This year’s honorees included Priyanka Chopra (UNICEF), Kelly Clarkson (XQ Institute), Patty Jenkins (Anti-Recidivism Coalition), Michelle Pfeiffer (Environmental Working Group), and Octavia Spencer (City Year).

Cleaning Products

WebMD: Cleaner Safety: What’s In That Bottle?

"It's hard to know what's in cleaning products. There are no federal regulations that require manufacturers to disclose all of their ingredients to the public," says Samara Geller, a database and research analyst with the Environmental Working Group.


Shape: How to Make the Switch to a Clean, Nontoxic Beauty Regimen

According to the Environmental Working Group (EWG), the average woman uses 12 products day, containing 168 unique ingredients. And let's be real—I'm not the average woman. My last count was 18, and that was just on a normal day with simple skin care and makeup. EWG also says that one in 13 women are exposed to ingredients that are known or probable carcinogens in their personal care products every day. Given my increased exposure, I don't think those odds are in my favor.

Popsugar: What Happened When I Tried Nontoxic Makeup for 90 Days

The Environmental Working Group, a nonprofit, nonpartisan organization that is "dedicated to protecting human health and the environment," also researches environmental health issues, like pesticides, GMOs, and chemicals in consumer goods. As part of their work, EWG powers the Skin Deep database, cataloging more than 60,000 cosmetic products. While the HERMOSA study focused on hormone disruptors, cosmetics can include other harmful chemicals, and Skin Deep screens for those as well.

2018 Farm Bill

High Plains Journal: The party of ‘no’

So, who are these groups that so prematurely and publicly are badmouthing the farm bill? It’s the usual suspects, as well as a few names you may not have heard: Environmental Working Group, the Heritage Foundation, U.S. Public Interest Research Group, Club for Growth, R Street Institute, National Taxpayers Union, Taxpayers for Common Sense, Heartland Institute, Citizens Against Government Waste, and the Campaign for Liberty and Taxpayers Protection Alliance.

PFCs in Food Wrappers

The Cheat Sheet: Unhealthy Everyday Foods You Need to Stop Eating Immediately

Chemicals in the lining of microwavable popcorn bags make it a major no-no, Olga Naidenko, a senior scientist for the Environmental Working Group, said to Prevention. These chemicals are linked to infertility, and in animal testing the chemicals have caused liver, testicular, and pancreatic cancer. The microwaving process causes the chemicals in the bag to vaporize and work their way into your snack.

EWG's Consumer Guide to Seafood

Eating Well: Clean Eating Buyer’s Guide to Seafood

And a 2016 Environmental Working Group report found that eating tuna steaks, sushi tuna, sea bass, halibut and marlin could also be risky. Still, there's no clear cutoff. Women who are or may become pregnant or are breast-feeding, and young children should avoid high-mercury fish.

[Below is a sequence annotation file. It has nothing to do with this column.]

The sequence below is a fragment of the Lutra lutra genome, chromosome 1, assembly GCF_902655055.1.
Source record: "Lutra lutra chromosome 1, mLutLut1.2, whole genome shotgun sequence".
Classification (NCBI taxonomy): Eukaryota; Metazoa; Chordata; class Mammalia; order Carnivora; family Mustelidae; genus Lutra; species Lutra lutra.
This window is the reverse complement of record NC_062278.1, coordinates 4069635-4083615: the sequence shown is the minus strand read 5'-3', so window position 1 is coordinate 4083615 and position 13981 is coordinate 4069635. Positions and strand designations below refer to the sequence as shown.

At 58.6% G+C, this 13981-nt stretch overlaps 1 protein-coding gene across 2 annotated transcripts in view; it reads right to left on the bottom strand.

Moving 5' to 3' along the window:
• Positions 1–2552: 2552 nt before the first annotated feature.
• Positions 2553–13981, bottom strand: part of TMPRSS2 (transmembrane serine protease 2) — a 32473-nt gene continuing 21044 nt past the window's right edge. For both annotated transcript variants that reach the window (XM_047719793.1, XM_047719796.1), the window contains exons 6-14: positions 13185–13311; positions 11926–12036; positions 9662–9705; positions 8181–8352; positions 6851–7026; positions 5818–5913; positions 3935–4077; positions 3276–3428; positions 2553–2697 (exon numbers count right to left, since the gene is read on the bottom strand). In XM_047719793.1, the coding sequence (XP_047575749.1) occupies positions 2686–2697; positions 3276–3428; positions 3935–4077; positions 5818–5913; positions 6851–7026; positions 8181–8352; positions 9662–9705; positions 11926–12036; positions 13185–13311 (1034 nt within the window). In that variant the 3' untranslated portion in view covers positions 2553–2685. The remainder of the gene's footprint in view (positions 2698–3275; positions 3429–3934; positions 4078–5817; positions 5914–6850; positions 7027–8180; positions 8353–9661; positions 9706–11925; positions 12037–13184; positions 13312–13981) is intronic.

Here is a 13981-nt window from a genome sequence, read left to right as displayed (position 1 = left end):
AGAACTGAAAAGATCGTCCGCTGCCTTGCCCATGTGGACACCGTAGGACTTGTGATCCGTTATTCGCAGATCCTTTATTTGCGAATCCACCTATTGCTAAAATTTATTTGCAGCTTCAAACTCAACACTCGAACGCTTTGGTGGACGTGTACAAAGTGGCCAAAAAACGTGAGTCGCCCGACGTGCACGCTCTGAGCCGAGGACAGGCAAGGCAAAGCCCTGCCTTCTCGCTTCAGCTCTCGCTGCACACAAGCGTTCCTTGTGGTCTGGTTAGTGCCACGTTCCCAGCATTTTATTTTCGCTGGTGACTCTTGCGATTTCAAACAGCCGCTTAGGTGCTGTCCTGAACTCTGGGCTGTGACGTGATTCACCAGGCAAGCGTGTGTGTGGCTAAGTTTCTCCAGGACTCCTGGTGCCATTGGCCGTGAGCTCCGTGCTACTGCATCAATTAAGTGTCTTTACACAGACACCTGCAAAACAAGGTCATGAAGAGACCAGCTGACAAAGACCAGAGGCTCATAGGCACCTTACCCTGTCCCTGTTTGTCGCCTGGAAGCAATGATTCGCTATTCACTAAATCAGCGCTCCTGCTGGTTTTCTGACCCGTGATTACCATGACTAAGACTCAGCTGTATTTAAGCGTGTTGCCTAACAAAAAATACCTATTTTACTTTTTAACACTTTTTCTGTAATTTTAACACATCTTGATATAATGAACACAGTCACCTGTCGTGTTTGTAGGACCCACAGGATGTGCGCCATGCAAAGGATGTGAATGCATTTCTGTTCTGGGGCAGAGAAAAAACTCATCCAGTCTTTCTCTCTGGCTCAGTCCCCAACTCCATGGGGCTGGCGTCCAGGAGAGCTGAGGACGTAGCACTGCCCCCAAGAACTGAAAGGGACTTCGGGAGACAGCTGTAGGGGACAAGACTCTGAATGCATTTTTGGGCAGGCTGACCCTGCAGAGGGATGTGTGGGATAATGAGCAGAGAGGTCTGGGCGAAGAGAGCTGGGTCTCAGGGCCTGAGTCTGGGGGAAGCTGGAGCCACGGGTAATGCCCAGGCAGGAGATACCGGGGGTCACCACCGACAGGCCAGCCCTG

Shopper’s Guide to Pesticides in ProduceTM

USA Today: This is the best way to wash an apple, according to a scientific study of washing apples

The Environmental Working Group tested more then 35,000 samples of fruits and veggies to find out which ones have the highest level of pesticide residue. Reprinted by 26 media outlets.

Time Magazine: This Super Simple Household Item Gets Pesticide Off Apples, Study Says

Apples rank high on the Environmental Working Group’s list of fruits with the highest levels of pesticide residue. While these chemicals are EPA-approved and thought to be safe in low doses, some research suggests it's difficult to accurately assess their impact on health over time, leading many consumers to want to limit exposure as much as possible.

NY Daily News: Wash apples with this pantry staple instead of tap water to clean off pesticides

While pesticides boost crop yields, there are concerns about the impact on people who consume food produced this way — even with Maximum Residue Limits (MRL) of pesticides that have been set by the government. On the Environmental Working Group’s annual Dirty Dozen list of pesticide-laden fruits, apples are at number four this year.

Journal Courier: Earth Talk: Environmental hazards hit children

Apples, celery, strawberries, peaches, spinach, nectarines, grapes, bell peppers, potatoes, blueberries, lettuce and kale/collard greens are the worst offenders in the produce aisle, according to the Environmental Working Group (EWG), so definitely spring for organic versions of these particular fruits and veggies. Reprinted by Atlantic Broadband, The Paper Magazine and Augusta Free Press.

Tap Water Database

Mogul: How’s That Bottled Tap Water Working for Ya?

According to testing conducted by the Environmental Working Group, 250 chemicals were detected in American drinking water overall (160 of which are not regulated by the federal government). Even more worrying, 81 percent of systems tested had contaminants that have been linked to cancer. Some of the most notable offenders include Chloroform and Chromium-6, though more research still needs to be done on exactly how much of these we need to ingest to be at risk.